Election flyers that appeared on the South Side last weekend, featuring bigoted broadsides against mayoral finalist Lori Lightfoot’s sexuality in an apparent attempt at making political gain, reflect a long and deplorable tradition: the dirty tricks of Chicago politics.
The flyer, which in part read, “The Gay Equality Act!!! It’s Our Turn,” was circulated near African-American churches, a clumsy attack relying on an over-the-top caricature to foster homophobic fear, in this case in religiously conservative voters who may be persuaded to reject the candidacy of Lightfoot, who is openly gay.
Lightfoot had a measured response ready: “There is no room for hate in Chicago,” she said. At first blush, her comment seemed a simple statement of principle. Look a little deeper, though, and it was a fair appraisal of political potency, too.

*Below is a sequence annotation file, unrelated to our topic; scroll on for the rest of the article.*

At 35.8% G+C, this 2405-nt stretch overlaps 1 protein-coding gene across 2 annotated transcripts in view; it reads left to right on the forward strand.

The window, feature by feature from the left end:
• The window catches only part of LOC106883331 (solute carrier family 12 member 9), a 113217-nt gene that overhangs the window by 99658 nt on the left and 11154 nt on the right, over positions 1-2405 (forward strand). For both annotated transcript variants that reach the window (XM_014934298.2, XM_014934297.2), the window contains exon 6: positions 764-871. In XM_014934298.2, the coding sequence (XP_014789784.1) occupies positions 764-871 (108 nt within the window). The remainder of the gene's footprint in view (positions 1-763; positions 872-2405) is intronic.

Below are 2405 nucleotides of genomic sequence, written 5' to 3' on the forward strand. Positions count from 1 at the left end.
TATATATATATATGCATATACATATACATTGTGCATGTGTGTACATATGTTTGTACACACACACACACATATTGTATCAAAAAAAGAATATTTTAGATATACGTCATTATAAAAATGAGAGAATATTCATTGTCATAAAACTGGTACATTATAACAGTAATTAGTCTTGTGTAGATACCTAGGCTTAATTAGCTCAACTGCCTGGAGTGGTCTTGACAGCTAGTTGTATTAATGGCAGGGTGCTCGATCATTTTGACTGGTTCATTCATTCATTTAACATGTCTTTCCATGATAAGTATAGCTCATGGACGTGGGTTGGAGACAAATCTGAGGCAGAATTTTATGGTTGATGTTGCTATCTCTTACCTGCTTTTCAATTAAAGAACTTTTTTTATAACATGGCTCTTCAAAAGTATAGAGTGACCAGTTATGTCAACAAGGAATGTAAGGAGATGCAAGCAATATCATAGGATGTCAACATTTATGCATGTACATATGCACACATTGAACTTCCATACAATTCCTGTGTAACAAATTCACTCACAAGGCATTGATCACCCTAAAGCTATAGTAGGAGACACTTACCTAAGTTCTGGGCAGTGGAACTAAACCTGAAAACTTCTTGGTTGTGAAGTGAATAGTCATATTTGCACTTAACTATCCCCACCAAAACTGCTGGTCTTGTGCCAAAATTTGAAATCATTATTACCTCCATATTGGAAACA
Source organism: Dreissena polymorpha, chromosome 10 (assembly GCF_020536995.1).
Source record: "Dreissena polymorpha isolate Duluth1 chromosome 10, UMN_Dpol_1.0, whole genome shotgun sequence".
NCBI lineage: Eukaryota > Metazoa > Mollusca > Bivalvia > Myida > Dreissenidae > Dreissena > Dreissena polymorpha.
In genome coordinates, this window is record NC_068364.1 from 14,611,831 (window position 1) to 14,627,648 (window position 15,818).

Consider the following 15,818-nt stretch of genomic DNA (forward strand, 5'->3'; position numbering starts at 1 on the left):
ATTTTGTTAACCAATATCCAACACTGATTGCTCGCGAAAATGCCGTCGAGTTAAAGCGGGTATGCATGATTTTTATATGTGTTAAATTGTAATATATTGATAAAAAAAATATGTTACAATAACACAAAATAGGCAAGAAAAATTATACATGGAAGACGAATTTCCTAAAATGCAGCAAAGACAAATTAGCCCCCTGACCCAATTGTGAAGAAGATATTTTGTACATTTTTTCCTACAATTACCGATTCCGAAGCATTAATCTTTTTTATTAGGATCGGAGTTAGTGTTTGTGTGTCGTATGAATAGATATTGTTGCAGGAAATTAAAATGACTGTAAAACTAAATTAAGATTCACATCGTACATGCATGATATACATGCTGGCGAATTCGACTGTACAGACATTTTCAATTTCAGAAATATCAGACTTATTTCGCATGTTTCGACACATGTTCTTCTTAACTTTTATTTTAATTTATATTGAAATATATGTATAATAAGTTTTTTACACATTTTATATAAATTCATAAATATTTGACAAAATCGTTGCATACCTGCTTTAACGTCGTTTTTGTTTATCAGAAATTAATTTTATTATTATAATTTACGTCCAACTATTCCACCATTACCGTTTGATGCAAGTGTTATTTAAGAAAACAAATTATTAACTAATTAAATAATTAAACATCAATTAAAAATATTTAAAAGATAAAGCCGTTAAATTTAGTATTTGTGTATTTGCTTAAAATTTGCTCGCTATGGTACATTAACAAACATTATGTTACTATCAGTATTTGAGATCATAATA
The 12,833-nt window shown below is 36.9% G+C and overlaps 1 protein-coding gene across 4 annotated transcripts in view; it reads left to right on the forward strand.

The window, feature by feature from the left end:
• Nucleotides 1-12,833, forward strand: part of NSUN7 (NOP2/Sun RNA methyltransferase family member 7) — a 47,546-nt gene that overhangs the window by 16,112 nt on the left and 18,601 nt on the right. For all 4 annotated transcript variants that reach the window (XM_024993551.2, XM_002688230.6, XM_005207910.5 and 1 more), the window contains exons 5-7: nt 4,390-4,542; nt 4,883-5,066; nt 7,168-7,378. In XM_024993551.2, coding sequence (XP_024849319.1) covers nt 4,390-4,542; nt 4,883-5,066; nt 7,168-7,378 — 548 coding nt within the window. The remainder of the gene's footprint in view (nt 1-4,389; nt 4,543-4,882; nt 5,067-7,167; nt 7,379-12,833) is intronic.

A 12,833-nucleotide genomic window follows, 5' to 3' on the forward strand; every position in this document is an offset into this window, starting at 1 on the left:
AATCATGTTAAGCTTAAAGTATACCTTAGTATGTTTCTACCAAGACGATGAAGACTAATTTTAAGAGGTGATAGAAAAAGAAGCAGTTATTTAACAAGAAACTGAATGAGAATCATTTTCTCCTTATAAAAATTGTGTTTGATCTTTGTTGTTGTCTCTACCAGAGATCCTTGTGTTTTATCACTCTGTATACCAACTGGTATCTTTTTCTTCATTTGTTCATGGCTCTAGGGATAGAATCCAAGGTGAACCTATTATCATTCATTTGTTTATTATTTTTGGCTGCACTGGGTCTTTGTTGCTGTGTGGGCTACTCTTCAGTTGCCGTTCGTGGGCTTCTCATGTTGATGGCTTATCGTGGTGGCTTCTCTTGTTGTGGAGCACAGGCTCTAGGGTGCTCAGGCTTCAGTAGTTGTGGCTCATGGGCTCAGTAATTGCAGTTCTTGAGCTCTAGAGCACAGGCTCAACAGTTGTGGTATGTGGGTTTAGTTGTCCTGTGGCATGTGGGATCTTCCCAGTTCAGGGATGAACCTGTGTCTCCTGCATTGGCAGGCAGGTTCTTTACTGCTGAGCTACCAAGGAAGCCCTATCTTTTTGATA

Historically, hate or at least strong dislike has been as central to Chicago politics as ward heelers and precinct captains. Politicians have pitted neighbor against neighbor, Irish against Italian, African-American against Hispanic, rich against poor, lakefront liberal against Northwest Side cop, for as long as people have gone to the polls.
Considering, though, how quickly last weekend’s hate-baiting flyer slithered into and out of the mayoral runoff contest between Lightfoot and opponent Toni Preckwinkle, it’s possible a modicum of progress has been made in Chicago politics.